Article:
As for gadgets, memory cards and backup devices are hugely important, and I’ve just gotten my hands on the new Western Digital My Passport Wireless SSD. It does one touch back-ups straight from an SD card, which means I don’t have to plug in the laptop and drag out the hard drives to back up my photos every day.

Apart from that I love Gitzo tripods, Lee filters, F-stop camera bags, and I’m a total Apple girl for phone, tablets and laptops.

I’ve always maintained that a professional photographer should use professional editing software, so I subscribe to the Adobe Creative Cloud Suite and mainly use Photoshop. On my phone I love ‘Snapseed’ for a final polish.

What’s an easy mistake to avoid while photographing something? Especially when it’s going to be used on Instagram.

Avoid getting too caught up in what will give you the most likes. I see so many photographers these days that are just a mirror image of every other popular account on Instagram and it makes me so sad.

Just do you! Develop your own style and trust your own instincts. It takes time but it’s worth it in the long run. Don’t validate yourself by your social media.

As an early adopter of Instagram, as the app has become more mainstream the past few years, what advice would give someone just about to start using social media as a platform for their business?

Don’t take short cuts, don’t expect instant results and remember that social media is about community and not just advertising to people. I always tell my clients to think of it as an opportunity to talk WITH your audience, rather than TO them.

Also, don’t cheat. I think a lot of people get too caught up in the app and find themselves googling “how to get more followers on Instagram.” This will lead you down a rabbit hole of dodgy websites that will ruin your account and your reputation if you subscribe to them. All things worth doing are worth doing right.

Don’t validate yourself by your social media…Also, don’t cheat. I think a lot of people get too caught up in the app and find themselves googling “how to get more followers on Instagram.”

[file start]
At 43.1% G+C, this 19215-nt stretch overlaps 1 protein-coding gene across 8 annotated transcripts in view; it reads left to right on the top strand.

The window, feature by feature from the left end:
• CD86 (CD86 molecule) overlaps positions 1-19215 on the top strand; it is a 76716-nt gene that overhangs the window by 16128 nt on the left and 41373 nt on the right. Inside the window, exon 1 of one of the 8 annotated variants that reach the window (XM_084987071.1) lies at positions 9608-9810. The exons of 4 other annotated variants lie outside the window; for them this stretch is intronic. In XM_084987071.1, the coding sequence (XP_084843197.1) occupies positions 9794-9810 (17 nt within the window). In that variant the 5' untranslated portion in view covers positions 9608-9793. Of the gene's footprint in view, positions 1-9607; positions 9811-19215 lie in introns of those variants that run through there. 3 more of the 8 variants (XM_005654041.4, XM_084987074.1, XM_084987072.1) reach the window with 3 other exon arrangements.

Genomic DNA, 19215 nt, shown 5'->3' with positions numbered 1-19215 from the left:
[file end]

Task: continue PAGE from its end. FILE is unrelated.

You’ve previously talked about the importance of editing your photos. Is there any particular picture(s) that you didn’t need to edit at all, before posting to Instagram? If yes, what was so different or special about it?

Well I’m shooting RAW files so straight out of camera the images look really flat. I’m not a big editor but I do know the importance of adjusting my contrast, colours and shadows/ highlights to bring the image back to how the scene looked at the time. I never add or subtract anything, and I don’t shoot composites so my editing probably only takes a few minutes per shot but they are important minutes.

Is there a particular place (in Australia or around the world) or setting that you love to photograph the most?

There’s so many, OMG! In Australia I’d have to say The Kimberley, Uluru and Tasmania rate really highly, but I literally love every place I go so you can’t go wrong in Australia. I love shooting Canada, I love Zimbabwe (where my partner is from) and I’m a new fan of Tonga as I’m here right now photographing the humpback whales. It’s all good!

Sneha Khale
With a background in Psychology and Criminology, Sneha has spent the past several years working in the travel and tech industries. As a writer and editor, she's most interested in developing content which is at the intersection of pop culture, gender, and contemporary lifestyle. "Don't let your 'to do' list get longer than your Netflix 'to watch' queue," is her philosophy for 2018.